The city’s transportation bureau establishing an equity and inclusion manager position in its ranks, could possibly offer some benefits. Avoiding having people left out, or feeling left out of what the bureau and the city have to offer, is a worthy effort.

    Ideas about what “…equity…” is, and who it is that are the “…underserved populations…” in the city, aren’t well defined in the job description. Who exactly, may be able to rightly claim they are part of one of the city’s “…underserved populations…”?

    More or less seems that, relative to the functionality of the city’s streets, at least some people feel that people that bike, are an ‘under-served population’. Would considering these people to be one of the city’s “…underserved populations…” be an accurate interpretation of the city’s use of this term in its job description?

    Or is the bureau intending to confine its’ coverage of this term to people and groups in the city more commonly regarded as being an under-served population? Sounds like an interesting job.

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    groovin101 February 25, 2015 at 12:44 pm

    Why so much hate for this position? My kids go to a school where all receive free lunch, where poverty thrives, and diversity is the norm while white privilege is the exception.

    They have no safe routes to school program. There is one measly play structure for a K-8 population, hosted on an island of asphalt. There are bike racks, but they are rarely occupied (one lone bicycle this morning).

    I remember before the bike lanes and sidewalks were added on Sandy. I’d see mothers hauling kids through mud puddles daily. People would walk that route routinely, a lot of them, and I was aghast at how often the route was used while the infrastructure and funding continued to be funneled to the inner city.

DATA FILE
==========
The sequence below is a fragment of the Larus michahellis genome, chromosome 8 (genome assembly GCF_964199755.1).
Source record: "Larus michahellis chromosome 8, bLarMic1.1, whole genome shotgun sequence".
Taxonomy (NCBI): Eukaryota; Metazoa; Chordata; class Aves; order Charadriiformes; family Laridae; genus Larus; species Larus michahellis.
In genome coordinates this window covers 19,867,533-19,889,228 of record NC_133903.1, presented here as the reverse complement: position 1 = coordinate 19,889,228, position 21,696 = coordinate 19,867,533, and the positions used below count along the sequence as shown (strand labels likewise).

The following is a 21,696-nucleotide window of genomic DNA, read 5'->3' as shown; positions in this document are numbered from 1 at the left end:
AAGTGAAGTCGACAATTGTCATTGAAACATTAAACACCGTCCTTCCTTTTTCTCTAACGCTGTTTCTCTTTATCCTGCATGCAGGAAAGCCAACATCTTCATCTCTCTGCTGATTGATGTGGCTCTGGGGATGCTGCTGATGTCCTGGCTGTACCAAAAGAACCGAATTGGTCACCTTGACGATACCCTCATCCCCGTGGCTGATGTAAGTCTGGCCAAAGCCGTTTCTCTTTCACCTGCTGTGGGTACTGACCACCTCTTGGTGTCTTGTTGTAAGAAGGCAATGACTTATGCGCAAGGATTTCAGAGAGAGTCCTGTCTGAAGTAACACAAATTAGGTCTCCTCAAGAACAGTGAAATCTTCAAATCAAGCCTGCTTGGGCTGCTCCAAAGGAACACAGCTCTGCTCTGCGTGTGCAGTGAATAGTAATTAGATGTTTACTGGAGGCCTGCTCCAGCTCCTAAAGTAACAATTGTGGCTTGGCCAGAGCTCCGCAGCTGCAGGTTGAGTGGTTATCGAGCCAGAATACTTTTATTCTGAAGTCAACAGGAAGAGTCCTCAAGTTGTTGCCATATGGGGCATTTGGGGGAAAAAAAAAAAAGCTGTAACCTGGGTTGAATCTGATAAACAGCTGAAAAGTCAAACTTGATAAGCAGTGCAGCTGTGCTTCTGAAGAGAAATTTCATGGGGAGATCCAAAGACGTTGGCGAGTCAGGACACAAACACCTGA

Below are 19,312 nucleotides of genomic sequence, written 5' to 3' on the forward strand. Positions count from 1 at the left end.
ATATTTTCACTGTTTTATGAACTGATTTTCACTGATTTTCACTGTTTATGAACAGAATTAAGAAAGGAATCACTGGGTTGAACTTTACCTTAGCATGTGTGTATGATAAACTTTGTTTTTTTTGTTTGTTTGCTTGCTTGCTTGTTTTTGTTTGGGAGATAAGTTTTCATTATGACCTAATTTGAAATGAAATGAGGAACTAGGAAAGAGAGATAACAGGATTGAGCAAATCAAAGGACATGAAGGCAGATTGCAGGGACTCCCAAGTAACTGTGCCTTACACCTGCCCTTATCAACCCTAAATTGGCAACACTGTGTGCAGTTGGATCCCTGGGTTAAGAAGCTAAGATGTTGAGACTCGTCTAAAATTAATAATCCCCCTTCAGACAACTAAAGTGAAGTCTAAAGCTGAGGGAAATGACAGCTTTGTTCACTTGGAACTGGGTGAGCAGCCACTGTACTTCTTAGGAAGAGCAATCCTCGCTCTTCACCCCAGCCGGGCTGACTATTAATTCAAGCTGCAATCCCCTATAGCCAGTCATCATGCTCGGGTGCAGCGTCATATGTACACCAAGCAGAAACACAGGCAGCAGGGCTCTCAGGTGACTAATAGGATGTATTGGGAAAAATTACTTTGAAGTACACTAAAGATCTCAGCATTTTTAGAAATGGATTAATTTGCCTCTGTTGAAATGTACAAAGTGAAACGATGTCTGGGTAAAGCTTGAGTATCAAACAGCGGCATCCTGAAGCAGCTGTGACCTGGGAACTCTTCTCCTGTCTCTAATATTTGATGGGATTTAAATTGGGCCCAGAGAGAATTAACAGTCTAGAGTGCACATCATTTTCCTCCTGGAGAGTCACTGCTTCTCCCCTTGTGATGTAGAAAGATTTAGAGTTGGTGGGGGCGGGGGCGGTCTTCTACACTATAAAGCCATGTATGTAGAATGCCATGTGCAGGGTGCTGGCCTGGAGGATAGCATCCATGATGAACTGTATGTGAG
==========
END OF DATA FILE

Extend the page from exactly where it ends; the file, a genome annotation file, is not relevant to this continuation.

If there’s any doubt that we have an equity imbalance in Portland, I can assure you we do. Seeing the problem up close, I’m a firm believer that we could do a much better job of tackling it. This staffing position makes sense, especially if operating from a position of collaboration, working with neighborhoods and groups like IRCO (a wonderful group BTW) to represent the needs of our under served and under represented communities.

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      Oregon Mamacita February 25, 2015 at 1:02 pm

      I guess I am cynical that the person who fills the position will make a difference. A new head of PBOT, someone who has better grasp of how to collect public comment, who has better math skills, who is willing to stand up to downtown developers- is what we need.

      Note that Leah Treat has had the power for years to remedy some of the inequities. But she’s obsessed with a bike share station in front of Nordstrom’s. She flat out doesn’t care about poor neighborhoods and never has. Ditto Hales.

      The equity position is probably just a smokescreen for business as usual.

      I wish you well with getting some trees at your kids school. I know Floyd Light Middle school in SE badly needs trees.

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        groovin101 February 25, 2015 at 4:17 pm

        I understand your cynicism with what appears to be lack of progress, but I’m hopeful nonetheless. At the very least, we’ll have a name and a face to hold accountable if inequities persist. I’d like to think that’s a positive step anyways.

        Also, here here for trees 🙂